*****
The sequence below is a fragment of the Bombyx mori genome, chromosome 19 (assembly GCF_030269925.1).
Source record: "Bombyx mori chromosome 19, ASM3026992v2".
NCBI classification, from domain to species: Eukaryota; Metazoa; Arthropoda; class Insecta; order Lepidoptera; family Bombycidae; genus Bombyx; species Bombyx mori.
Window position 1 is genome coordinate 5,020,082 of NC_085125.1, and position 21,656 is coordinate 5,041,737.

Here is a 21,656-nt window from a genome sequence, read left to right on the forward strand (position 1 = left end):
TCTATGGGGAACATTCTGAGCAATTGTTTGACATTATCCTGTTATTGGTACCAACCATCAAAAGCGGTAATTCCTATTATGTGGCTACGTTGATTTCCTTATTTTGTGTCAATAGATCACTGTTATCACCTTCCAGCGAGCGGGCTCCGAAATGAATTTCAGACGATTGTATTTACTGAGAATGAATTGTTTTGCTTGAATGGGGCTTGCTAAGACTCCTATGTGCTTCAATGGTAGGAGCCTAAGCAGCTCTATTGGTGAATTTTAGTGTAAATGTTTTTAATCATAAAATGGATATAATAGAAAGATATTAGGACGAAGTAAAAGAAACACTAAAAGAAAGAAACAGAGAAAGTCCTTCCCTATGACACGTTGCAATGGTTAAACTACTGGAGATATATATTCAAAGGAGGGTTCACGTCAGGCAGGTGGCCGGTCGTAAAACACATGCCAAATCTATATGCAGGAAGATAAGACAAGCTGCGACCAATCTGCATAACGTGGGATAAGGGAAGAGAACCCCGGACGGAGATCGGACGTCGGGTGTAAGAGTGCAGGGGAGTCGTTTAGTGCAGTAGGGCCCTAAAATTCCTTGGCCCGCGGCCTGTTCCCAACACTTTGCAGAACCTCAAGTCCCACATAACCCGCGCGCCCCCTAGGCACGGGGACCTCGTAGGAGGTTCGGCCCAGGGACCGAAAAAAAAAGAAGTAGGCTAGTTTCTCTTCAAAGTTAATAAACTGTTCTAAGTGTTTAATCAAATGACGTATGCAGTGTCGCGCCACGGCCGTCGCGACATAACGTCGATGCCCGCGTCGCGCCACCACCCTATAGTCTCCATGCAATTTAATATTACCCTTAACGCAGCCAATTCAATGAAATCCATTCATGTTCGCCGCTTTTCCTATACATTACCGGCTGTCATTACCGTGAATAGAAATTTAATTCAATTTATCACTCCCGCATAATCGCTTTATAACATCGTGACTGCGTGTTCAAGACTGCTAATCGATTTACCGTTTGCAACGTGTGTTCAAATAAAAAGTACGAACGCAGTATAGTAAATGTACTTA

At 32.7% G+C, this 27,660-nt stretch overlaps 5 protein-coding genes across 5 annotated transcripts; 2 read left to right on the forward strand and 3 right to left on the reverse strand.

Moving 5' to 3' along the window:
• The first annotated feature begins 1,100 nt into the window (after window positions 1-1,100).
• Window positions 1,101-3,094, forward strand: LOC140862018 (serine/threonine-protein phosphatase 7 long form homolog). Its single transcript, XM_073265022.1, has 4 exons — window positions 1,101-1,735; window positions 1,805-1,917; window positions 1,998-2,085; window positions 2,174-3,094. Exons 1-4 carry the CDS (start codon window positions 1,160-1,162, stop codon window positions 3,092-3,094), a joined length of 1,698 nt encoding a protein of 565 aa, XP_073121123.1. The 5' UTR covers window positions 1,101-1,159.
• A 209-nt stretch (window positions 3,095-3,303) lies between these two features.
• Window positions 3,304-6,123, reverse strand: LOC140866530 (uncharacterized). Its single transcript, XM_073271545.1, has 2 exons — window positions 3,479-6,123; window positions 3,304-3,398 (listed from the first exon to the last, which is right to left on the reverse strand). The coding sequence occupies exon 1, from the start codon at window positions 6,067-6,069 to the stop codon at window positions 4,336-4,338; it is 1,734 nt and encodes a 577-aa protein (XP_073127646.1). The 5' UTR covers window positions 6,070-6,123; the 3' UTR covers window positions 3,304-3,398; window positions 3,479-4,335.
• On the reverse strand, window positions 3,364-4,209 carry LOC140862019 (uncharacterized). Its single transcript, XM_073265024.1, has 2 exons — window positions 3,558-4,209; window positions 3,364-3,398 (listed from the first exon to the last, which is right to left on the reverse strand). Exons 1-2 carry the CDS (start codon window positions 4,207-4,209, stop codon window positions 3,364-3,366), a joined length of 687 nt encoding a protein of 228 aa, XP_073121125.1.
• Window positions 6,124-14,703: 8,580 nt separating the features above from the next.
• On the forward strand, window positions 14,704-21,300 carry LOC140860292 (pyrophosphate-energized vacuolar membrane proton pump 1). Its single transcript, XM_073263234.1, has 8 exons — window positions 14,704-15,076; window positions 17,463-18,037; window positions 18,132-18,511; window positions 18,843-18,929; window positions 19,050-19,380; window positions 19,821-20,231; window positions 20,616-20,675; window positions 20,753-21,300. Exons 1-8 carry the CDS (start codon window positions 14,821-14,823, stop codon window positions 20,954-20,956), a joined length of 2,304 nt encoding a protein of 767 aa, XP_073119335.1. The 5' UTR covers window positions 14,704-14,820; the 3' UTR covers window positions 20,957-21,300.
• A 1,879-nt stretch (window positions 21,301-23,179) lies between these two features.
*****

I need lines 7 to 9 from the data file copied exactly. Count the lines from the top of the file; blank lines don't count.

At 32.7% G+C, this 27,660-nt stretch overlaps 5 protein-coding genes across 5 annotated transcripts; 2 read left to right on the forward strand and 3 right to left on the reverse strand.

Moving 5' to 3' along the window:
• The first annotated feature begins 1,100 nt into the window (after window positions 1-1,100).